After the fall of Rohit Sharma's wicket, all the Australian players ran in, put their arms around each other and roared collectively. Australia still needed five more wickets to win, but they could smell the victory in Delhi. To win a series in India, in any format, in any era, and against any India team has always been considered a pinnacle of success in Australian cricket. The current bunch of players had achieved one of the greatest feats in the last two decades. Exclude the World Cup triumphs and this was arguably Australia's finest accomplishment in the ODI games in the past 25 years.
This was one against all the odds. No Australian team had ever won a five-match series after trailing 2-0. It had been a decade since the Australian team had won a bilateral series in India. India had not lost a series at home since 2015. This was a team missing Steve Smith, David Warner, and Mitchell Starc. This was a team that had lost 20 out of 29 matches. Apart from Aaron Finch, no other player had played in excess of 100 ODI internationals.
Before the Australian team arrived on the Indian shores the general consensus was that even a solitary win in the five matches would be seen as an accomplishment. The selectors copped plenty of flack and there was still the belief that Australia simply didn't have the quality of players to push India in their own backyard. To sum it up, all the odds were against them.
As Justin Langer often says, "There is nothing more the Aussies enjoy more than an underdog". Langer in his short stint as a coach has been criticised for selections and tactics. The axing of Travis Head, the demotion of Glen Maxwell to No 7, the selection of Ashton Turner and Peter Handscomb were seen as flaws. But behind all the madness there has been a plan which has led to success. Turner single-handedly won a match in Mohali, Handscomb overcame the issue of spin bowling through the middle overs and Khawaja showed he can lay the foundation at the top of the order on a consistent basis.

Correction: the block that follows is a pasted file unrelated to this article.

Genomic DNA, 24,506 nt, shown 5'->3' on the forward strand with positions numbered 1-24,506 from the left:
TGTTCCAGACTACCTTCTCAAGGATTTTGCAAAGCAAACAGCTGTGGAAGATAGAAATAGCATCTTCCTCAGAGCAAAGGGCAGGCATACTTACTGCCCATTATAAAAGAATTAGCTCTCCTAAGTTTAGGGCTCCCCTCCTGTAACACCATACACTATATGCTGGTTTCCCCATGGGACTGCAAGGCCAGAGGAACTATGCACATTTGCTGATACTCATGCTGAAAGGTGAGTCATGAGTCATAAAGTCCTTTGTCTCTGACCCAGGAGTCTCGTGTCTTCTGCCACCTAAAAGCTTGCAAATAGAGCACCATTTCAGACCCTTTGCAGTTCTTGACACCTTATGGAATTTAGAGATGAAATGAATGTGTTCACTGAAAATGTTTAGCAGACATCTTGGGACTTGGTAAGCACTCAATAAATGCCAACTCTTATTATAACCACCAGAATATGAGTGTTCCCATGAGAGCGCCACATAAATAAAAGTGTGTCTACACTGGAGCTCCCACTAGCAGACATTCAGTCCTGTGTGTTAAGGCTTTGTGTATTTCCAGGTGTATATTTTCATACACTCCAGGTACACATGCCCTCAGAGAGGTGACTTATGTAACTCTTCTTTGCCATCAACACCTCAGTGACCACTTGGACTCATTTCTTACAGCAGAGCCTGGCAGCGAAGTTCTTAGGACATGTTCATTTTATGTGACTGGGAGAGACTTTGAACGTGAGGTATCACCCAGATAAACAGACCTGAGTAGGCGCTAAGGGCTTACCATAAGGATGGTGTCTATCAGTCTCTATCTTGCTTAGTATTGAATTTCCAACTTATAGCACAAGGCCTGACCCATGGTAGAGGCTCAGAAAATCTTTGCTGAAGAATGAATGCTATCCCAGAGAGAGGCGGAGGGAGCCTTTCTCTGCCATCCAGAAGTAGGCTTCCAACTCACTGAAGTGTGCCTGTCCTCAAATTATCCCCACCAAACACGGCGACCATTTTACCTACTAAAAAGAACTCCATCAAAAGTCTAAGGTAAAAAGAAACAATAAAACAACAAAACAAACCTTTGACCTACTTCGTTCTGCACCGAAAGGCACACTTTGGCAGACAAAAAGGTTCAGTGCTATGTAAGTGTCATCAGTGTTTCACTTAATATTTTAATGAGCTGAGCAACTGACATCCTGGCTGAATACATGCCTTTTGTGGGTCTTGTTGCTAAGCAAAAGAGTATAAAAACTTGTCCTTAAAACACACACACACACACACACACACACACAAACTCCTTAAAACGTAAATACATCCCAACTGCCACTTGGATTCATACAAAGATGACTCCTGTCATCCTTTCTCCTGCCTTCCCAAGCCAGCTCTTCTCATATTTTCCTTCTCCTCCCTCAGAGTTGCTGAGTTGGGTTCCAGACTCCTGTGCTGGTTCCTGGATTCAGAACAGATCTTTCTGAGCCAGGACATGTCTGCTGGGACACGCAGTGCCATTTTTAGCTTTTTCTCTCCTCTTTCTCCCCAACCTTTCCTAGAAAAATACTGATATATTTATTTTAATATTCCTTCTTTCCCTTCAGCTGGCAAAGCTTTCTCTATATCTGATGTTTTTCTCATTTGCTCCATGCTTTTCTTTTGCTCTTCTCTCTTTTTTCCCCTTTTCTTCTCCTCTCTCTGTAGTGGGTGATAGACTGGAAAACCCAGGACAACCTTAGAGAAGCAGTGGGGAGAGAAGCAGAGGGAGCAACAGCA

Before the tour, it was seen as 'selection', but such has been the resurgence that picking a World Cup team is now a process of 'elimination'. Australia has suddenly got depth in their batting, multiple options in the middle-order and a bowling attack that will only be boosted by the return of Mitchell Starc.
To succeed in any conditions the Australian theory has always been to have a bowler that can hurl the ball at express pace and have a wrist spinner who is capable of taking wickets. In the five matches, Pat Cummins and Adam Zampa combined for 24 wickets at 20.23. The pair has been monumental in scripting the downfall of the formidable Indian batting. Without Starc and Josh Hazlewood, Cummins showed he can be the leader with the ball. The right arm pacer struck in his first spell in four of the five matches to make sure the new ball was not wasted.
Zampa, on the other hand, provided Australia a wicket-taking option in the middle overs. It meant that India couldn't forge big partnerships or lay a sound platform towards the back end of the innings. The lack of wickets in the second powerplay was one of the prime reasons why the Australian performance had declined in the past two years. Zampa has helped rectify that issue and put the opposition on notice.
Ten years from now this 3-2 win might not even get a mention, but if Australia can conquer the World Cup again in England, it will be past three weeks that the players will reflect on highly. Langer has had his fair share of critics, but this tour has proven that he can get the best out of his players, especially when the tide is flowing against them.
"It's huge, Just winning a series in India is massive. It's a tough place to come and play cricket, against a very good Indian side. They beat us in Australia, so to come back from those losses and win three games in a row is a great feeling," Khawaja said after the win.
Credit should also be given to selectors for sticking to a group of players they felt could win a series in India. By no means should this series be scrapped under the carpet, it is one of the most monumental accomplishments.
Ever since the ball-tampering saga, the Australia public has been craving for a side that can make them feel proud about the national cricket team. A 3-2 series victory is sure to put a smile on many people's faces. Importantly, it will also give the Australian fans the belief that they can compete with the elite teams at the World Cup and push for a sixth title.
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"I can't believe the fallout from this Test is his captaincy, that's just an absolute joke," Handscomb told reporters.
Smith has faced accusations he had been trying to cheat by scuffing up batsman Rishabh Pant's guard at the crease during the tense drawn third Test at Sydney, which left the series locked at 1-1.
The Sydney Test is set for an intriguing final day in which India will primarily try to bat out three sessions.